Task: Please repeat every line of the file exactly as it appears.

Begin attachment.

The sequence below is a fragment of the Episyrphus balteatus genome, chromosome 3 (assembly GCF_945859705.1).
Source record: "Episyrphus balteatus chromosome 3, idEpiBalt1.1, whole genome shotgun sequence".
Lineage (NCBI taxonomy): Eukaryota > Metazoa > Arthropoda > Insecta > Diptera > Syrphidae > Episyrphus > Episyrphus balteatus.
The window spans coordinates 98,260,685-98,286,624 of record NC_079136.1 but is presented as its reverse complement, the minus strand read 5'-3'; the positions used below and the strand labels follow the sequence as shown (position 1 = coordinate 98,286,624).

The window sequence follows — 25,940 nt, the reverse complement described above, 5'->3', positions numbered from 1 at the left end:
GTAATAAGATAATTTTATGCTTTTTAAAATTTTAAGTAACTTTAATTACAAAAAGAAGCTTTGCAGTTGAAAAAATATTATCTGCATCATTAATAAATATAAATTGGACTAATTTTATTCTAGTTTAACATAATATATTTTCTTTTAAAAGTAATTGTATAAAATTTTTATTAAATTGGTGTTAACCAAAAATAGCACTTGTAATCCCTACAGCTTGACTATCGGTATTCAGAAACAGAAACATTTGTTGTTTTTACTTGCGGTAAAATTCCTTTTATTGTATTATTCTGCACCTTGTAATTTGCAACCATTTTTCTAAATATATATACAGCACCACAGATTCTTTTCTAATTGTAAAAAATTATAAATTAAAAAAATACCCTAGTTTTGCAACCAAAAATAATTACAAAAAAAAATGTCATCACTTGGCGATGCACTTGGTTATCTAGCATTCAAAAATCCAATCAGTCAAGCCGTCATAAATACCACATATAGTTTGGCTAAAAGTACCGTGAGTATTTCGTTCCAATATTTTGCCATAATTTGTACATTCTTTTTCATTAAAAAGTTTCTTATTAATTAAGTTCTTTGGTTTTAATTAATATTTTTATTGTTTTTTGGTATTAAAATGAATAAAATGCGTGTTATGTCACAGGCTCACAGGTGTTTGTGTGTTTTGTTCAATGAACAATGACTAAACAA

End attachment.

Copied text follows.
The sequence below is a fragment of the Episyrphus balteatus genome, chromosome 3 (assembly GCF_945859705.1).
Source record: "Episyrphus balteatus chromosome 3, idEpiBalt1.1, whole genome shotgun sequence".
Lineage (NCBI taxonomy): Eukaryota > Metazoa > Arthropoda > Insecta > Diptera > Syrphidae > Episyrphus > Episyrphus balteatus.
The window spans coordinates 98,260,685-98,286,624 of record NC_079136.1 but is presented as its reverse complement, the minus strand read 5'-3'; the positions used below and the strand labels follow the sequence as shown (position 1 = coordinate 98,286,624).

The window sequence follows — 25,940 nt, the reverse complement described above, 5'->3', positions numbered from 1 at the left end:
GTAATAAGATAATTTTATGCTTTTTAAAATTTTAAGTAACTTTAATTACAAAAAGAAGCTTTGCAGTTGAAAAAATATTATCTGCATCATTAATAAATATAAATTGGACTAATTTTATTCTAGTTTAACATAATATATTTTCTTTTAAAAGTAATTGTATAAAATTTTTATTAAATTGGTGTTAACCAAAAATAGCACTTGTAATCCCTACAGCTTGACTATCGGTATTCAGAAACAGAAACATTTGTTGTTTTTACTTGCGGTAAAATTCCTTTTATTGTATTATTCTGCACCTTGTAATTTGCAACCATTTTTCTAAATATATATACAGCACCACAGATTCTTTTCTAATTGTAAAAAATTATAAATTAAAAAAATACCCTAGTTTTGCAACCAAAAATAATTACAAAAAAAAATGTCATCACTTGGCGATGCACTTGGTTATCTAGCATTCAAAAATCCAATCAGTCAAGCCGTCATAAATACCACATATAGTTTGGCTAAAAGTACCGTGAGTATTTCGTTCCAATATTTTGCCATAATTTGTACATTCTTTTTCATTAAAAAGTTTCTTATTAATTAAGTTCTTTGGTTTTAATTAATATTTTTATTGTTTTTTGGTATTAAAATGAATAAAATGCGTGTTATGTCACAGGCTCACAGGTGTTTGTGTGTTTTGTTCAATGAACAATGACTAAACAA